But it still feels weird to me to be so upset over someone I’ve never met. While any general celebrity death is sad because it’s the end of a life, some hit harder than others. There are various categories of sadness for me when it concerns celebrities. There’s the Star Trek deaths. Star Trek gets its own category and just the original series cast. That’s a whole section of nerdom right there. I was pensively sad when members of the cast died. A little verklempt, but not overly so. Although I will probably be inconsolable with William Shatner, Nichelle Nichols, George Takei pass away.
There are the celebrity parents. The men and women portraying mothers or fathers from films and telly. The people, who in a way, helped raise me since I watched a lot of telly when I was kid. Florence Henderson was one of my mom’s because I always really liked her on The Brady Bunch. Isabel Sanford and Sherman Hemsley were my Jefferson Parents. Ralph Waite was my Walton’s dad. When I found out (late) that Brian Keith had died I was really upset (also because the nature of his death was SO sad). He and Maureen O’Hara were my ultimate film parents. When she passed away I was really, really sad about it. It was over. Both of my film parents were dead.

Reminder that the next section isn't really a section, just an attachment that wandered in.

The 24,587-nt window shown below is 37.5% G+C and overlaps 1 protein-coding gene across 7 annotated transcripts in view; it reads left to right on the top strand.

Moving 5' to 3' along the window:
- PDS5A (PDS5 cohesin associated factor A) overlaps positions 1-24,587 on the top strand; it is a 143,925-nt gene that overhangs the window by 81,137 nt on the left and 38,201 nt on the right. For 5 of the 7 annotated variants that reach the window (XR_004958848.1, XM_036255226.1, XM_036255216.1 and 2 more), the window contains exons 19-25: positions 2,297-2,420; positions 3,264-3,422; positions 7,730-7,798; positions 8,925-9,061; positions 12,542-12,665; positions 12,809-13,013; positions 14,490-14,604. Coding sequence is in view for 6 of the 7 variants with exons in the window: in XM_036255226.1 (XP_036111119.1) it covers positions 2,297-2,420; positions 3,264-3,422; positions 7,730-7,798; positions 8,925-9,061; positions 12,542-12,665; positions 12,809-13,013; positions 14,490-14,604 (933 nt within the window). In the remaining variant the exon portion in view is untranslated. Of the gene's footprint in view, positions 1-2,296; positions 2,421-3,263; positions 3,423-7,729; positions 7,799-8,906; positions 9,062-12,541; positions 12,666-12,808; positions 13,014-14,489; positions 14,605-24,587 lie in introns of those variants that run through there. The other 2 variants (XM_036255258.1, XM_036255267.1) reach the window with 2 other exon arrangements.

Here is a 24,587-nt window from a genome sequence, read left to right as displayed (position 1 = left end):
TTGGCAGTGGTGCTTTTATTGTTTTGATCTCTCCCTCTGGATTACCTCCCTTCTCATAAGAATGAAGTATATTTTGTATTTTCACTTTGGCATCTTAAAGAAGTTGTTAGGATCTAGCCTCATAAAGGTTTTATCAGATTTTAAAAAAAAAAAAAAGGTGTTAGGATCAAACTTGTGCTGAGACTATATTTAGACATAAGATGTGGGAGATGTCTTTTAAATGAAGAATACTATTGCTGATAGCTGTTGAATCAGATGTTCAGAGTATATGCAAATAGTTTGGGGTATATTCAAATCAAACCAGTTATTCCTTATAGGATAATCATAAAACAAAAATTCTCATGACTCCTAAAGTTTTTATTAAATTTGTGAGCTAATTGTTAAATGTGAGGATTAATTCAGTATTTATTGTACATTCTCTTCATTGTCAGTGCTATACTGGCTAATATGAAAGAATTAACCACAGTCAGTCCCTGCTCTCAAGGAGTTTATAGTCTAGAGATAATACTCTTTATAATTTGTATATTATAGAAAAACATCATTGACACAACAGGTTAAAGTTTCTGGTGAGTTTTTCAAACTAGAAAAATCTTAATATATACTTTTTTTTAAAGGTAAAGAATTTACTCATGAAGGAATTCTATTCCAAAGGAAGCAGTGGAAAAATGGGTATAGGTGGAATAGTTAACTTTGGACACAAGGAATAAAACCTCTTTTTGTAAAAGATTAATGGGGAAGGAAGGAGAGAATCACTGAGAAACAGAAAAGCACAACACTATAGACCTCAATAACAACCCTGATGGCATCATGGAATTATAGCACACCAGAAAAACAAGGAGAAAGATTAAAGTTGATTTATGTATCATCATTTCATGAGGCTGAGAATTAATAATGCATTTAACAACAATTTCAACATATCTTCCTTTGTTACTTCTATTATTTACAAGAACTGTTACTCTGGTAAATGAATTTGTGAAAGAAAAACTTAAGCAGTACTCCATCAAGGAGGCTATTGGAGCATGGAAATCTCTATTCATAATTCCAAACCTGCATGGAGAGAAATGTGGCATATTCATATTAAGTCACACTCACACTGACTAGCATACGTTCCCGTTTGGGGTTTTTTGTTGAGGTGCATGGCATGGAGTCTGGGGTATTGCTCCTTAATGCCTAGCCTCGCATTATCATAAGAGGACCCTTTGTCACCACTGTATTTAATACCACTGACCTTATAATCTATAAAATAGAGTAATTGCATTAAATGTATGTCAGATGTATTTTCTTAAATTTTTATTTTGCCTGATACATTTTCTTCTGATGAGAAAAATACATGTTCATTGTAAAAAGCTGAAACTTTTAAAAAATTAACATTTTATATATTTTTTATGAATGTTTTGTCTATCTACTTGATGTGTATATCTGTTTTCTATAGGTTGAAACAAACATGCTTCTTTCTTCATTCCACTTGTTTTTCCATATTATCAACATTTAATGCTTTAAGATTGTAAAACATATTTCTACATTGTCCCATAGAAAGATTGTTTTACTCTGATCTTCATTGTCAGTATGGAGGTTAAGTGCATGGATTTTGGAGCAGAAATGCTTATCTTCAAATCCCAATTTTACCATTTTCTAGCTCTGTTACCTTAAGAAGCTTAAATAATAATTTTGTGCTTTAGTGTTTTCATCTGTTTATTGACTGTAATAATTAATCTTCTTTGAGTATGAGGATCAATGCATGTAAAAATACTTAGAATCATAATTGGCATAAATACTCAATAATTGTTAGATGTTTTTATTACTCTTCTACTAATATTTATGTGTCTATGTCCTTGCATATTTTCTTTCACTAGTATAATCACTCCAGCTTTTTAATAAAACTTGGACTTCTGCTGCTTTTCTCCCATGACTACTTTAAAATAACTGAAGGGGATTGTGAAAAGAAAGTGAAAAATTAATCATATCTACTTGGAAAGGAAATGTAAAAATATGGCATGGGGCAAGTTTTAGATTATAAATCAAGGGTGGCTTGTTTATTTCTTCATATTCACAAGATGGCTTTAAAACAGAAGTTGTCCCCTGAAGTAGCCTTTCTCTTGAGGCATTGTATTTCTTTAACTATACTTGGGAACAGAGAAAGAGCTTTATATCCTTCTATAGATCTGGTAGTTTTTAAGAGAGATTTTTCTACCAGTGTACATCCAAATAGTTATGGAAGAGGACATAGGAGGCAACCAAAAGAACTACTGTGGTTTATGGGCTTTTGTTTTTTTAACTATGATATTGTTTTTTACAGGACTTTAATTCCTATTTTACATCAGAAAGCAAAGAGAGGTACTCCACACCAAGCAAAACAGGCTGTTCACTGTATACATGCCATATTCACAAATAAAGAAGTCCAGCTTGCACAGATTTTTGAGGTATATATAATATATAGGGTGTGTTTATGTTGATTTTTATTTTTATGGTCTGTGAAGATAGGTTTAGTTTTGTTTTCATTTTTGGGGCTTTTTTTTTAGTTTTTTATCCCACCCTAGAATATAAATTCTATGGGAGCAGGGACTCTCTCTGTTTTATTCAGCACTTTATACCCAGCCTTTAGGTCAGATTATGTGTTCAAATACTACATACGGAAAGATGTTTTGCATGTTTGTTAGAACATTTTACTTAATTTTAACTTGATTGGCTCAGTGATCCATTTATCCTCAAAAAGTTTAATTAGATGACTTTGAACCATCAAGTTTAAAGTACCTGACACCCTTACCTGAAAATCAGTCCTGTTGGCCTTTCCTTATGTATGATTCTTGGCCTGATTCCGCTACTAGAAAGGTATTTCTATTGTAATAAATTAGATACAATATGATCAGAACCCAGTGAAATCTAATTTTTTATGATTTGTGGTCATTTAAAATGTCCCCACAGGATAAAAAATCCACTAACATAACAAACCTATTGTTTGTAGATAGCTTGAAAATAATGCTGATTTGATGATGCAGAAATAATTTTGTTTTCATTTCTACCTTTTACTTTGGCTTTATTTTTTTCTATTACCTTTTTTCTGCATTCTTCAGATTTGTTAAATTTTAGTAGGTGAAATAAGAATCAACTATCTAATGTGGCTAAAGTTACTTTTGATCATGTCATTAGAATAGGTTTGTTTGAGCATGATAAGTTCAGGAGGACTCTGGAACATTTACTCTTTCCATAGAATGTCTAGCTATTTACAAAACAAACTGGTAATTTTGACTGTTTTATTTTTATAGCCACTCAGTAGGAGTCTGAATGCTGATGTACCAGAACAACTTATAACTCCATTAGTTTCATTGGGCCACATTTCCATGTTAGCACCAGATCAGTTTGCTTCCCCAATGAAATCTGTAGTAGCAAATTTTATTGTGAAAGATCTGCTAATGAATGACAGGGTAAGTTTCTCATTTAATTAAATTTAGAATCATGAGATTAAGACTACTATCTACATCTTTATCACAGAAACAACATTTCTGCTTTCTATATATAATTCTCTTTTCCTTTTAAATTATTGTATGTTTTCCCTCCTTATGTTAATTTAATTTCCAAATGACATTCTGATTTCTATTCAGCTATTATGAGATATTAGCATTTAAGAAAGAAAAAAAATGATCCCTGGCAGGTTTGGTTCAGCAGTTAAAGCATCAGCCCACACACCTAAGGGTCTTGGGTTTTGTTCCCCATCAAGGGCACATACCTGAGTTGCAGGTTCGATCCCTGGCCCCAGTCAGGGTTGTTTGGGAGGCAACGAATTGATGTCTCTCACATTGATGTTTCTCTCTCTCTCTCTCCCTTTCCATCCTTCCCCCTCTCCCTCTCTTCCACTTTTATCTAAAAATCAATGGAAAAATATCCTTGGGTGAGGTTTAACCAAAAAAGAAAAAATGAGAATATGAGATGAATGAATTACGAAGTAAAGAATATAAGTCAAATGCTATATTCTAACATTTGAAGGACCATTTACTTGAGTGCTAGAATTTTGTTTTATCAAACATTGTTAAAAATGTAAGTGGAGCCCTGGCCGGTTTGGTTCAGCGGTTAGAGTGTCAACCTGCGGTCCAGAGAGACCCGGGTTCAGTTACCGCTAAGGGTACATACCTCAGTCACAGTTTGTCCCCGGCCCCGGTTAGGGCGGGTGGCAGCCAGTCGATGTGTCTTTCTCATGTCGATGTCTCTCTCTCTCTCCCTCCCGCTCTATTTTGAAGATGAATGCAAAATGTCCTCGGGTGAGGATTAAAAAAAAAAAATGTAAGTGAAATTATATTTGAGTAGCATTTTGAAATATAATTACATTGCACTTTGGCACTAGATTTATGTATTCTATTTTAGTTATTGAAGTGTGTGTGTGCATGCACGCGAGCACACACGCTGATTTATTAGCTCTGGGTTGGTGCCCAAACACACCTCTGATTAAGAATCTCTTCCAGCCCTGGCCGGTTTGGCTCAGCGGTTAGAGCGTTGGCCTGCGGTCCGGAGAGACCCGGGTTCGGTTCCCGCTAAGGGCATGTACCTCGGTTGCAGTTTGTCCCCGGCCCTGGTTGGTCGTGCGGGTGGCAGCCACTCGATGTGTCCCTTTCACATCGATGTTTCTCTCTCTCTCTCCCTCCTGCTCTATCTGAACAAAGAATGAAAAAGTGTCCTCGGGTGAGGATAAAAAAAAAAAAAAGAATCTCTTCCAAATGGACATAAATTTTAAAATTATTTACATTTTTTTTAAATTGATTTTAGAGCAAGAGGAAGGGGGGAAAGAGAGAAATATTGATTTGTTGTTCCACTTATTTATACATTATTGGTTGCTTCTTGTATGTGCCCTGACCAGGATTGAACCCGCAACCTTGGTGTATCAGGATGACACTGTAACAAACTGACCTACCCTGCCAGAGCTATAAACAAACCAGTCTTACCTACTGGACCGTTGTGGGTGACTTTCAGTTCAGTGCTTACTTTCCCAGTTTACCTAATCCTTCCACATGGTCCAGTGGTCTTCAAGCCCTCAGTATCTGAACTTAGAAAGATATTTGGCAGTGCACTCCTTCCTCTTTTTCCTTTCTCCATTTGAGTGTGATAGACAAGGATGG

Or just people you liked like Davy Jones, 3/4 of The Golden Girls, Don Knotts, Patrick Swayze, John Candy, Joe Strummer, Phyllis Diller, Russell Means, Eartha Kitt, Etta James, Roger Lloyd-Pack, George Michael, Muhammad Ali, Johnny Cash, & Zsa Zsa Gabor.
There are the people who were old Hollywood royalty, so even though they’re really, really, really old, it’s sad because they are the end of an era. People like Joan Fontaine, Rex Harrison, Elizabeth Taylor, Jimmie Stewart, Lucille Ball, etc.